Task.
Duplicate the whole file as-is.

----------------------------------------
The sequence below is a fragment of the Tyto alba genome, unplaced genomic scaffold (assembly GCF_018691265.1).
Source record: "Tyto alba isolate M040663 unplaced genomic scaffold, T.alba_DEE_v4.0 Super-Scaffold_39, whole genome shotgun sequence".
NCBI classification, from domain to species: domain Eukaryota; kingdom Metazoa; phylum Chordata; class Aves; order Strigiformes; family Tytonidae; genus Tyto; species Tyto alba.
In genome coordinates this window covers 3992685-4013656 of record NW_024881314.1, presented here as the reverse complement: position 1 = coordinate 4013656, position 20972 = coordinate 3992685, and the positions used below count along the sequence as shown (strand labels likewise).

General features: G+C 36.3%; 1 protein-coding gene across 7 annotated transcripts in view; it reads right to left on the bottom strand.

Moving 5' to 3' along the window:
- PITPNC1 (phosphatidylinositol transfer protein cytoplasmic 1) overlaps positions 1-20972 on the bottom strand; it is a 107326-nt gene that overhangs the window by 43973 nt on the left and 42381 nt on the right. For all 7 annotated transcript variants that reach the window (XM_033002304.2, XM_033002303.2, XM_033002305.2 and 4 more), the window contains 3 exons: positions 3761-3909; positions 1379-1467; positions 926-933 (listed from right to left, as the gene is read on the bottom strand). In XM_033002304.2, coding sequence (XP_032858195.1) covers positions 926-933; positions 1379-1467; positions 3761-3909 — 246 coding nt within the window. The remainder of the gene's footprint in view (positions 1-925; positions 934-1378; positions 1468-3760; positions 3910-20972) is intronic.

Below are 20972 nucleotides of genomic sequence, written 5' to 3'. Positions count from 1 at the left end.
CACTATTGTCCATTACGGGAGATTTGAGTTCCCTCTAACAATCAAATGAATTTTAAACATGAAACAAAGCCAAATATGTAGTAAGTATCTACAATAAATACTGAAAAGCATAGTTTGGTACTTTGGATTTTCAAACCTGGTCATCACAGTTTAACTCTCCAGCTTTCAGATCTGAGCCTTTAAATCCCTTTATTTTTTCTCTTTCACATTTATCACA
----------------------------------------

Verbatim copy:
The sequence below is a fragment of the Tyto alba genome, unplaced genomic scaffold (assembly GCF_018691265.1).
Source record: "Tyto alba isolate M040663 unplaced genomic scaffold, T.alba_DEE_v4.0 Super-Scaffold_39, whole genome shotgun sequence".
NCBI classification, from domain to species: domain Eukaryota; kingdom Metazoa; phylum Chordata; class Aves; order Strigiformes; family Tytonidae; genus Tyto; species Tyto alba.
In genome coordinates this window covers 3992685-4013656 of record NW_024881314.1, presented here as the reverse complement: position 1 = coordinate 4013656, position 20972 = coordinate 3992685, and the positions used below count along the sequence as shown (strand labels likewise).

General features: G+C 36.3%; 1 protein-coding gene across 7 annotated transcripts in view; it reads right to left on the bottom strand.

Moving 5' to 3' along the window:
- PITPNC1 (phosphatidylinositol transfer protein cytoplasmic 1) overlaps positions 1-20972 on the bottom strand; it is a 107326-nt gene that overhangs the window by 43973 nt on the left and 42381 nt on the right. For all 7 annotated transcript variants that reach the window (XM_033002304.2, XM_033002303.2, XM_033002305.2 and 4 more), the window contains 3 exons: positions 3761-3909; positions 1379-1467; positions 926-933 (listed from right to left, as the gene is read on the bottom strand). In XM_033002304.2, coding sequence (XP_032858195.1) covers positions 926-933; positions 1379-1467; positions 3761-3909 — 246 coding nt within the window. The remainder of the gene's footprint in view (positions 1-925; positions 934-1378; positions 1468-3760; positions 3910-20972) is intronic.

Below are 20972 nucleotides of genomic sequence, written 5' to 3'. Positions count from 1 at the left end.
CACTATTGTCCATTACGGGAGATTTGAGTTCCCTCTAACAATCAAATGAATTTTAAACATGAAACAAAGCCAAATATGTAGTAAGTATCTACAATAAATACTGAAAAGCATAGTTTGGTACTTTGGATTTTCAAACCTGGTCATCACAGTTTAACTCTCCAGCTTTCAGATCTGAGCCTTTAAATCCCTTTATTTTTTCTCTTTCACATTTATCACA